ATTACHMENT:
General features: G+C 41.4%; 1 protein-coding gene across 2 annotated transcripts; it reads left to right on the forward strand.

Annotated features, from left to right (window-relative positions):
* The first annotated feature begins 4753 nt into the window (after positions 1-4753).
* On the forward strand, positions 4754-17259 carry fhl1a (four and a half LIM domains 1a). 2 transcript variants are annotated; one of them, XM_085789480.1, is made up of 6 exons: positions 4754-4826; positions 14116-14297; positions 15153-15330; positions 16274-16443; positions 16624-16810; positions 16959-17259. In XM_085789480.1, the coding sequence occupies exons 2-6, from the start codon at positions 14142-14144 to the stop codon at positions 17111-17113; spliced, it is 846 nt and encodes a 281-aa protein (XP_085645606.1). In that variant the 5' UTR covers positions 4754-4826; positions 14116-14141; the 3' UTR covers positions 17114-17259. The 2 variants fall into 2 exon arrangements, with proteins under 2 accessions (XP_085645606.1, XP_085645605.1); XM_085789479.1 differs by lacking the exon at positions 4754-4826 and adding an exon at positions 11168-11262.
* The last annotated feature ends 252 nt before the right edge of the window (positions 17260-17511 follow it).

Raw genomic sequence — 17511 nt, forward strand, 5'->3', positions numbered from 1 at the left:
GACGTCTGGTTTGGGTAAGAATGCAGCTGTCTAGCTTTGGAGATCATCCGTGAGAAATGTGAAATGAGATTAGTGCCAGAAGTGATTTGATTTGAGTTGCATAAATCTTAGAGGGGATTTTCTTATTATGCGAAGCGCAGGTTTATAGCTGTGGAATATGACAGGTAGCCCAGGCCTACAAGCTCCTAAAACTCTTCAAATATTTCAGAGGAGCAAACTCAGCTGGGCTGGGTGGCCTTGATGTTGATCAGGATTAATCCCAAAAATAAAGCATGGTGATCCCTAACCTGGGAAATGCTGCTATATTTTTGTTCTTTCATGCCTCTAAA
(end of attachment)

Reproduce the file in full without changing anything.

General features: G+C 41.4%; 1 protein-coding gene across 2 annotated transcripts; it reads left to right on the forward strand.

Annotated features, from left to right (window-relative positions):
* The first annotated feature begins 4753 nt into the window (after positions 1-4753).
* On the forward strand, positions 4754-17259 carry fhl1a (four and a half LIM domains 1a). 2 transcript variants are annotated; one of them, XM_085789480.1, is made up of 6 exons: positions 4754-4826; positions 14116-14297; positions 15153-15330; positions 16274-16443; positions 16624-16810; positions 16959-17259. In XM_085789480.1, the coding sequence occupies exons 2-6, from the start codon at positions 14142-14144 to the stop codon at positions 17111-17113; spliced, it is 846 nt and encodes a 281-aa protein (XP_085645606.1). In that variant the 5' UTR covers positions 4754-4826; positions 14116-14141; the 3' UTR covers positions 17114-17259. The 2 variants fall into 2 exon arrangements, with proteins under 2 accessions (XP_085645606.1, XP_085645605.1); XM_085789479.1 differs by lacking the exon at positions 4754-4826 and adding an exon at positions 11168-11262.
* The last annotated feature ends 252 nt before the right edge of the window (positions 17260-17511 follow it).

Raw genomic sequence — 17511 nt, forward strand, 5'->3', positions numbered from 1 at the left:
GACGTCTGGTTTGGGTAAGAATGCAGCTGTCTAGCTTTGGAGATCATCCGTGAGAAATGTGAAATGAGATTAGTGCCAGAAGTGATTTGATTTGAGTTGCATAAATCTTAGAGGGGATTTTCTTATTATGCGAAGCGCAGGTTTATAGCTGTGGAATATGACAGGTAGCCCAGGCCTACAAGCTCCTAAAACTCTTCAAATATTTCAGAGGAGCAAACTCAGCTGGGCTGGGTGGCCTTGATGTTGATCAGGATTAATCCCAAAAATAAAGCATGGTGATCCCTAACCTGGGAAATGCTGCTATATTTTTGTTCTTTCATGCCTCTAAA